Ballad CEO: Nursing shortage one reason no employee COVID vaccine mandate yet

Local Coronavirus Coverage

Hospital leaders address issue as calls for mandates mount and other systems impose them

JOHNSON CITY, Tenn. (WJHL) – Ballad Health CEO Alan Levine supports the logic and science behind growing calls for health care employers to mandate employee COVID vaccines — but he said the time’s not yet right to make Ballad employees choose between getting vaccinated or losing their jobs.

“I agree fundamentally with what the hospital association is saying and with what other hospital systems are now doing with the mandates, but those systems are in different environments and markets,” Levine told News Channel 11 Wednesday.

Levine referred to the Virginia Hospital and Healthcare Association’s Monday release supporting vaccine requirements. Tuesday, Phoenix-based Banner Health became one of the latest systems to mandate vaccinations — a move affecting 52,000 employees.

Ballad Health CEO Alan Levine and Chief Infection Prevention Officer Jamie Swift discuss the prospect of COVID vaccine mandates for employees at Ballad’s Johnson City, Tenn. headquarters July 21.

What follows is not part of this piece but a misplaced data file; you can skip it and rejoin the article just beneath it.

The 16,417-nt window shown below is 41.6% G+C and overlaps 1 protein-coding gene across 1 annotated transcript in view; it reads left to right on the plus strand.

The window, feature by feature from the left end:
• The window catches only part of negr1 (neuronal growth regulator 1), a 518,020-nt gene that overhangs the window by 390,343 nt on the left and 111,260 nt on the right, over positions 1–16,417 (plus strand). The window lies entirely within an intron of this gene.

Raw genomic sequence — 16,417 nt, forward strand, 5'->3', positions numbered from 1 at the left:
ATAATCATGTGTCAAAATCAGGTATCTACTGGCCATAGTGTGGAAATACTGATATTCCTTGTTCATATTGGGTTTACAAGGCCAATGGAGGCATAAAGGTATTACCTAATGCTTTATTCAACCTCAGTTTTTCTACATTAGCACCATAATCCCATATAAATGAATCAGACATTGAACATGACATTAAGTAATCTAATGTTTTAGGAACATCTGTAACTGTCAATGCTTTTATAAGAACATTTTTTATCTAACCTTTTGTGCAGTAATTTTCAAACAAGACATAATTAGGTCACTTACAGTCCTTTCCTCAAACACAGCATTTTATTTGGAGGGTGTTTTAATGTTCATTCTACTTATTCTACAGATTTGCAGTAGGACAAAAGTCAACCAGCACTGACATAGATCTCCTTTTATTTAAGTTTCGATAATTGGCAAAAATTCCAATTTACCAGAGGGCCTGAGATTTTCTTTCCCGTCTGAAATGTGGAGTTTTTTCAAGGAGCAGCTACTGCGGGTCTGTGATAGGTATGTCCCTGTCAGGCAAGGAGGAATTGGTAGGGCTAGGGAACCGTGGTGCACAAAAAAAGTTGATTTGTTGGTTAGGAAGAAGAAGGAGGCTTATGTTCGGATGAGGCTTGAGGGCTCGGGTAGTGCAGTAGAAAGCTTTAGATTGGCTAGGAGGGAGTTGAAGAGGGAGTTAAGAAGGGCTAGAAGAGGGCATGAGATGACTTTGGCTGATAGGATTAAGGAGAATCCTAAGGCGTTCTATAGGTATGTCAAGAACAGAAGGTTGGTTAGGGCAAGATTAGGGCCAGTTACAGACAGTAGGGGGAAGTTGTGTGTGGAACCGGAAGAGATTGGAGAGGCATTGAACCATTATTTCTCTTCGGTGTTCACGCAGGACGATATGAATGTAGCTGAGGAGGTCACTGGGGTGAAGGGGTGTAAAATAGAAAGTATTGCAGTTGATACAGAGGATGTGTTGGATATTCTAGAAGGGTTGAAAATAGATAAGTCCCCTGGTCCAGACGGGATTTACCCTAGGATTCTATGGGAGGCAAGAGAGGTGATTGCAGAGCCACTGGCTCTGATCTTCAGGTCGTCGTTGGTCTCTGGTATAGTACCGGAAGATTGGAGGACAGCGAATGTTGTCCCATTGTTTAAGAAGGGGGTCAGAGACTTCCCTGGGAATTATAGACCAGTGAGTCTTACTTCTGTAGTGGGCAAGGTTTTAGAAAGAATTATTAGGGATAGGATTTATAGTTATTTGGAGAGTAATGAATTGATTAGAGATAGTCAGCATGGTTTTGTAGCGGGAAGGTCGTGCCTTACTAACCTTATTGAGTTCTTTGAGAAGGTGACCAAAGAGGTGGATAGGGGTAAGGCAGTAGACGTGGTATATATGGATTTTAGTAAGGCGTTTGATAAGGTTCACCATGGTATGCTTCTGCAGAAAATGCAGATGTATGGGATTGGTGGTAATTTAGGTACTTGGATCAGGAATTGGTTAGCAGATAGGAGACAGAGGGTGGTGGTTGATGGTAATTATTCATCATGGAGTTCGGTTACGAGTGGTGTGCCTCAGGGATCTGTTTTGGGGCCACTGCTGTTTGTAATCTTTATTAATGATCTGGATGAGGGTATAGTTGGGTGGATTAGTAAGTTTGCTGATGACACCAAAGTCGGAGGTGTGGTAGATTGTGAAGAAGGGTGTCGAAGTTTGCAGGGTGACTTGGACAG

And about an hour after the Wednesday interview, the American Hospital Association weighed in supporting mandates.

But Levine said Ballad is walking a tightrope as it works to persuade the 38 percent of its staff that remains unvaccinated to take the jab.

On one side is a large contingent of employees who remain unsure whether getting vaccinated is the right move for them. Many in the nursing force are millennial women with concerns about impacts on childbearing — even though no scientific evidence exists that the vaccines have such an impact.

And those workers are critical right now as Ballad continues to grapple with a serious nursing shortage.

“If today I said, ‘everybody’s required to take the vaccine or you’re terminated,’ then I have a problem being able to take care of people who show up to our ER with strokes, or chest pains, or medical admissions or surgical admissions,” Levine said.